This one rears its ugly head in the Daily Mail every couple of weeks as a way of berating women for daring to want children AND a job. But recently the "debate" has gone mainstream again, thanks to Anne-Marie Slaughter and a number of other well-known names weighing in on the supposedly failed dream. Thousands of women have collectively rolled their eyes and wondered why the way the media frames this issue doesn't actually apply to 90% of us, as if it's all about being the perfect mother as well as a banker or a politician. And of course anti-feminists and conservatives seize the opportunity to crow about how unhappy and unfulfilled these liberal times have made women feel. Meanwhile, most of us continue going out to work because we don't have any choice in the matter.

Feminism: compatible with makeup, shaving, and liking men?

In recent years, a popular feature idea to wheel out for International Women's Day, usually disguised as a missive about the state of modern feminism and illustrated with a picture of a burning bra. So repetitive is the format that you wonder what readers are left thinking about the fight for gender equality, and also what harm it would really do to discuss it in terms of things that aren't lipstick and sex. Patronising, short-sighted, and cliched, reducing gender equality to a list of things you can and can't do, and never failing to leave some people with the impression that feminists hate women who wear dresses and like baking, which in itself has become another tedious "debate".

Mommy wars

Currently taking the form of drama over how long it's appropriate to breastfeed for. Such has the animosity over which childbirth and parenting choices a woman makes increased that a mere mention of the way you do things is enough to make some people feel you're judging them for not doing the same. Some of the most weirdly drama-filled and vicious debates I've seen between women online have been about birth and parenting choices, and guilt-tripping or sensationalist news stories don't help matters, constantly painting some choices as bizarre and abnormal, some as neglectful, and others as "the latest trend". Motherhood is enough of a minefield of emotions without all this, thanks very much.

Faith schools, moral panic, and the HPV vaccine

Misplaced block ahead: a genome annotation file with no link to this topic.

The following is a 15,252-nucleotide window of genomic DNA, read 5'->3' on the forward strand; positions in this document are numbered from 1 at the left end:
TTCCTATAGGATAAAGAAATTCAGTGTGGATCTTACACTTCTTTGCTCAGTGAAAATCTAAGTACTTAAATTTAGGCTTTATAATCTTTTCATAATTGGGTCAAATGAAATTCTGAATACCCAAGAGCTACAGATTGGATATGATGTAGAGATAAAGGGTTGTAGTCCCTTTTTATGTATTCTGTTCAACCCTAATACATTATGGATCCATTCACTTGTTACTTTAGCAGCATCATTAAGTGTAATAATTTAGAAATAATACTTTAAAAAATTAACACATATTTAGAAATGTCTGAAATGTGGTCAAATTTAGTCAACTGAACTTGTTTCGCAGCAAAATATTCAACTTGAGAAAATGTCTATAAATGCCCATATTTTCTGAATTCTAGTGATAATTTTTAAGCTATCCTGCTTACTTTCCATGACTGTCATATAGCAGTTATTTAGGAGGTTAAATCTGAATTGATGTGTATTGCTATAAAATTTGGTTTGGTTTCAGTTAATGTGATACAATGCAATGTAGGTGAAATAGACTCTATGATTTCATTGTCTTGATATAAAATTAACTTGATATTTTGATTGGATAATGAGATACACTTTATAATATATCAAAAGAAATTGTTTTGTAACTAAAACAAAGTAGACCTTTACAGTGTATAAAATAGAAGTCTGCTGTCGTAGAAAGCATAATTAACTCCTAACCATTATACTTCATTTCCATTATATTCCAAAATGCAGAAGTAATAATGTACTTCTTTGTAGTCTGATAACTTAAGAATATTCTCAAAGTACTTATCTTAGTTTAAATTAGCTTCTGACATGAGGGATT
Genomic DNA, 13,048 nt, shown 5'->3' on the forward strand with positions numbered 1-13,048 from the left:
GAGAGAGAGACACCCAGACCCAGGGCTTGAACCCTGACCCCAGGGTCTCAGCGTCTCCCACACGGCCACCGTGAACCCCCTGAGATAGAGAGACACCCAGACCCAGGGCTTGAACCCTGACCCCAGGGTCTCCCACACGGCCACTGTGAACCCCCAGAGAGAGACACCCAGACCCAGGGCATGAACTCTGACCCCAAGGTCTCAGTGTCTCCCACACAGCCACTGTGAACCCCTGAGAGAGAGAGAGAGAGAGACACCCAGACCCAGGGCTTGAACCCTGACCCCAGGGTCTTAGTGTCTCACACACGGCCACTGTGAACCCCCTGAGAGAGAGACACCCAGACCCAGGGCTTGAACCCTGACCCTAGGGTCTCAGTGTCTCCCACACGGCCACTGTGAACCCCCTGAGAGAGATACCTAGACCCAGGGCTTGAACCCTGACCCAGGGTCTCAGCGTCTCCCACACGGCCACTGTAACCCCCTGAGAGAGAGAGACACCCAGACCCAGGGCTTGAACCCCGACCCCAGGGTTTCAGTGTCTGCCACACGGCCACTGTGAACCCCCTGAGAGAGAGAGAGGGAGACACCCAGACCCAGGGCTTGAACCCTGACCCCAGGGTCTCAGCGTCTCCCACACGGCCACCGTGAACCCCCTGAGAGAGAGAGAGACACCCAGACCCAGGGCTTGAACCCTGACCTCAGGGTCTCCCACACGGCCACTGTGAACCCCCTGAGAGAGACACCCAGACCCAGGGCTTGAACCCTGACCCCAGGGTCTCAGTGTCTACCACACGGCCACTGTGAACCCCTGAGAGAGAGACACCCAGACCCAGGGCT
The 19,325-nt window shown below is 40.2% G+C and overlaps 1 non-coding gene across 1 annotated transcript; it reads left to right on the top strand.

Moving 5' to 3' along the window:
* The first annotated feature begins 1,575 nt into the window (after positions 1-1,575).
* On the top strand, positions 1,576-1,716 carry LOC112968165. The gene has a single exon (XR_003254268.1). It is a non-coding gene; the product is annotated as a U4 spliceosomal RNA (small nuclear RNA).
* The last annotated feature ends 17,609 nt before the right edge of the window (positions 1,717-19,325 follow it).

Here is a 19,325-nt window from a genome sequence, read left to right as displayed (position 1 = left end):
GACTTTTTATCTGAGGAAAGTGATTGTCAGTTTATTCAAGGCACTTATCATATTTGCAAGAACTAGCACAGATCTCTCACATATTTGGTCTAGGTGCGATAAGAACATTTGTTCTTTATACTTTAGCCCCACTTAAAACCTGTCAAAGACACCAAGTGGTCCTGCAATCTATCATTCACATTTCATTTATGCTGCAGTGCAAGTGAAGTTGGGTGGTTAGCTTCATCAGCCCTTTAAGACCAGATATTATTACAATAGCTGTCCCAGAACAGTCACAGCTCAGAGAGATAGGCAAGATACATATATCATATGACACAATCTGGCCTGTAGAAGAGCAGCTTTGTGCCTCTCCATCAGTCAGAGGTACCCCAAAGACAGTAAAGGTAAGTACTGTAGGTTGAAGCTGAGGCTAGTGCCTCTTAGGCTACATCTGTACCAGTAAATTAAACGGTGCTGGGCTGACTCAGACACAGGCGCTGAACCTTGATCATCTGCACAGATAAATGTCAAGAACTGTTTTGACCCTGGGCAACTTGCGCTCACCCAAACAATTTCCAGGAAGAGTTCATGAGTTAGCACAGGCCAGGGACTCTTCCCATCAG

Wednesday, 18 July 2012

Today brought us the news that some secondary schools are opting out of the HPV vaccination programme for girls "on religious grounds". The vaccination, offered to girls aged 12-13, guards against the strains of HPV most likely to cause cervical cancer and has had a controversial history. Opposed by people who think it will encourage teens to become promiscuous if they know they're protected against disease, it's been causing moral panic for a while now despite the fact that the idea of a vaccine making young people sexually active is, well, ridiculous. When I was at school, we didn't have the HPV vaccine. I don't remember anyone abstaining from sex because they were worried they'd catch it and therefore put themselves at risk of cervical cancer.

GP magazine found that the majority of the schools opting out of the programme did not inform local GPs of their decision, nor did they inform parents and pupils where they could be vaccinated instead. The reasons given for declining to offer the vaccine are concerning - from "Not in keeping with the school ethos" to "pupils...do not practise sex outside marriage" and "the school...does not want pupils to feel pressured by peers". All of these statements indicate that the schools in question subscribe to the belief that the HPV vaccine encourages sexual activity, which would be at odds with Christian teaching. They also indicate that the schools see sexual health as somehow irrelevant to their pupils: "Our girls aren't having sex so they don't need the vaccine!" - as if they're somehow above HPV and cervical cancer and will remain this way in the years to come.

There is absolutely no way that the schools in question are fully aware of what pupils are getting up to in their spare time and the extent to which they are or are not sexually active. As a Christian who attended a Christian school I can confidently state that abstinence was not on the agenda for most people I knew. Like the US teens who have taken "purity" pledges and then proceed to go back on their word once they start dating someone, many UK teens - no matter what they have been taught, or encouraged to believe - will go ahead and become sexually active. Attending a faith school is by no means an indicator of religious belief in the first place - I say this as someone who knew plenty of people for whom church attendance was about getting into a good school rather than acquiring a faith. What good does keeping young people in the dark do? About as much good as years of abstinence-only sex education lessons did for US youngsters: none. Are they expected to acquire knowledge about sexual health only as adults, when it might be too late for some?